The fires within the song are white hot smouldering in next up Estranger, the song a seductress expressing intimate thoughts as the album continues to explore themes of human connection, delving “into the deep-rooted interactions we share with each other and ourselves” via the Dark Forest motif which shapes every spark of album and songs. Every groove within the track swerves around with voluptuous temptation, Huse’s vocals backed by those of Puni, carrying a gentle swing whilst entangled in the enthralling threads woven by Williams’ guitar. As its predecessors, the song just gripped ears and imagination, new depths and invention oozing from every passing minute.

The pastoral calms of Legend Of The Five Sons beguile just as readily next, the radiant serenade keenly bewitching across its melodic beauty. Featuring the graceful tones of Sian Greenaway of doom rockers Alunah and the flute prowess of Matt Ainsworth, the song caressed the senses like a lover before As Leaves Fall builds on its folkish hues with shamanic rhythms and melodic intimation; darker shadows brewing in its own particular enchantment and exploding in the ravenous jaws of Persona Non Grata. It is a pyre of roasted grooves and manipulative rhythms scalded further by caustic riffs and vocal scowling. Again it proved so easy to greedily devour and with increasing hunger, the almost crust punk whiff which occasionally arises and especially its cosmopolitan hues delicious spicing.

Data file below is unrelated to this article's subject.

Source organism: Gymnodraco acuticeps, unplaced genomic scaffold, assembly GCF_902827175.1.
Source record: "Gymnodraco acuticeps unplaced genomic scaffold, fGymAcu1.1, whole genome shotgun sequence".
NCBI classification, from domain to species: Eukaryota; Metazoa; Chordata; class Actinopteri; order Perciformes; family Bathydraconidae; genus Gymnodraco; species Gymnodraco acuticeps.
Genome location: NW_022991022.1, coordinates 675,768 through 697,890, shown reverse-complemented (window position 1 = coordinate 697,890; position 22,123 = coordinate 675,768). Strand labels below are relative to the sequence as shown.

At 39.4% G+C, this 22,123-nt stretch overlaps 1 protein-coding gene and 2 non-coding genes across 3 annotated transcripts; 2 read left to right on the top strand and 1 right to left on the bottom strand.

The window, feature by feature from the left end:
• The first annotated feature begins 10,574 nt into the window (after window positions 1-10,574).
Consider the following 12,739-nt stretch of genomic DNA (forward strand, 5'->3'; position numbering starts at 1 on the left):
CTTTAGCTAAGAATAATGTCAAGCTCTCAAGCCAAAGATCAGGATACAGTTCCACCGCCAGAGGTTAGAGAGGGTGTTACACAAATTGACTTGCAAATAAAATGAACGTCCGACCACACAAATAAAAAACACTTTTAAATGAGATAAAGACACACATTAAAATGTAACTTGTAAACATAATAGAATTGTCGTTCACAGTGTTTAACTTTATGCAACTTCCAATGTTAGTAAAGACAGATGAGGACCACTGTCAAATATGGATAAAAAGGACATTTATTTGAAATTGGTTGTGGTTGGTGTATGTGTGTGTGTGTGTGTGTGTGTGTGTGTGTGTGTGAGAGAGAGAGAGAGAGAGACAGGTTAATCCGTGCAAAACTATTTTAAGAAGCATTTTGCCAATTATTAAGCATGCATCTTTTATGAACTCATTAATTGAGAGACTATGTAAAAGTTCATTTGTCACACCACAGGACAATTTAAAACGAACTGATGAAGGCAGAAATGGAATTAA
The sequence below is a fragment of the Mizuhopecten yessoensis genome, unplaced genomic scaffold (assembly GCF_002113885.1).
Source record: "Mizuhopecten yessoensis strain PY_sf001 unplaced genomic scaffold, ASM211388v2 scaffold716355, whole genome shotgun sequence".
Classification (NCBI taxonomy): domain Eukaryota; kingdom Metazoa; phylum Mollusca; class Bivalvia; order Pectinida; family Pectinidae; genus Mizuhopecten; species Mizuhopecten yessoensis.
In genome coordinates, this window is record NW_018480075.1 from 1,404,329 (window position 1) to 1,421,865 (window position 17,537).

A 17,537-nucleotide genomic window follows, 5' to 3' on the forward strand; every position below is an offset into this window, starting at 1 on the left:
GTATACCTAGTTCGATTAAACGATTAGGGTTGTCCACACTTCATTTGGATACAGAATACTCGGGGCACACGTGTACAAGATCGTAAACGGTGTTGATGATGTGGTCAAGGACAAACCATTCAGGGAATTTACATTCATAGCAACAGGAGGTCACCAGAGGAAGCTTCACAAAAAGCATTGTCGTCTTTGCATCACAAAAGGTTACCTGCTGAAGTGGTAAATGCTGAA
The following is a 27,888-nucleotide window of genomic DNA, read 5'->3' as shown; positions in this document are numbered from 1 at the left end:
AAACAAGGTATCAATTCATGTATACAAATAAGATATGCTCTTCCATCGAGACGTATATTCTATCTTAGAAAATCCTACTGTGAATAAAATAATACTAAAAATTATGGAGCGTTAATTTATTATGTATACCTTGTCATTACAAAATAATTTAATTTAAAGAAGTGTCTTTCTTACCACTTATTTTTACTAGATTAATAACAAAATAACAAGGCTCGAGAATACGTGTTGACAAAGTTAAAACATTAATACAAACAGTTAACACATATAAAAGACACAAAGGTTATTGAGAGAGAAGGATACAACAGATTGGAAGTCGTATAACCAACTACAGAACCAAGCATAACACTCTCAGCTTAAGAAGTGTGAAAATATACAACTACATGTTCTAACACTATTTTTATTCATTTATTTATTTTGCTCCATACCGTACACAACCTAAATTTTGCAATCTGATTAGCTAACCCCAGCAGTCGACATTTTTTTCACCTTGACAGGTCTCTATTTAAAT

The album is completed by In Our Sacred Skin and The Deepest Roots, the first an earthy assault of sound as unapologetically caustic as it is hungrily tempting which only evolves with every passing note before returning to its cycles but twisting them around with fresh adventure so expectations can never feed and the imagination can be greedy; traits the whole of The Ties That Bind embraces. The final track sees Huse and Greenaway dueting, a spellbinding union which just lights up the air as William’s guitar strolls beside them; a darker climate looming in all the while to add to the captivation and drama.

It is a glorious end to quite simply the finest moment of Morass Of Molasses by far even given the might of those before it. The band is one of the UK’s truly unique and striking propositions and through the sensational The Ties That Bind they should get the recognition, attention, and success they both deserve.

The Ties That Bind is out now via Wasted State Records; available @ https://morassofmolasses.bandcamp.com/

https://www.facebook.com/MorassOfMolasses

Pete RingMaster 04/07/2019

Copyright RingMaster: MyFreeCopyright

Puppet Kings – The Mountain

Praise and enjoyment came rather easily a couple of years back for the Very Cool and Groovy EP from UK rockers Puppet Kings and both have bubbled up just as keenly again as the duo release its successor in the shape of The Mountain. Offering four tracks revelling in the hard/classic rock bred, broadly flavoured sound which has already marked the band out, the new EP equally hit the spot very nicely.